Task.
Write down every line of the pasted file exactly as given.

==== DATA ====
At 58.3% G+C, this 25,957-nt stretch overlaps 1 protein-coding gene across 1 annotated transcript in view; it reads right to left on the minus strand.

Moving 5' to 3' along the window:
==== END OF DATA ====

At 58.3% G+C, this 25,957-nt stretch overlaps 1 protein-coding gene across 1 annotated transcript in view; it reads right to left on the minus strand.

Moving 5' to 3' along the window: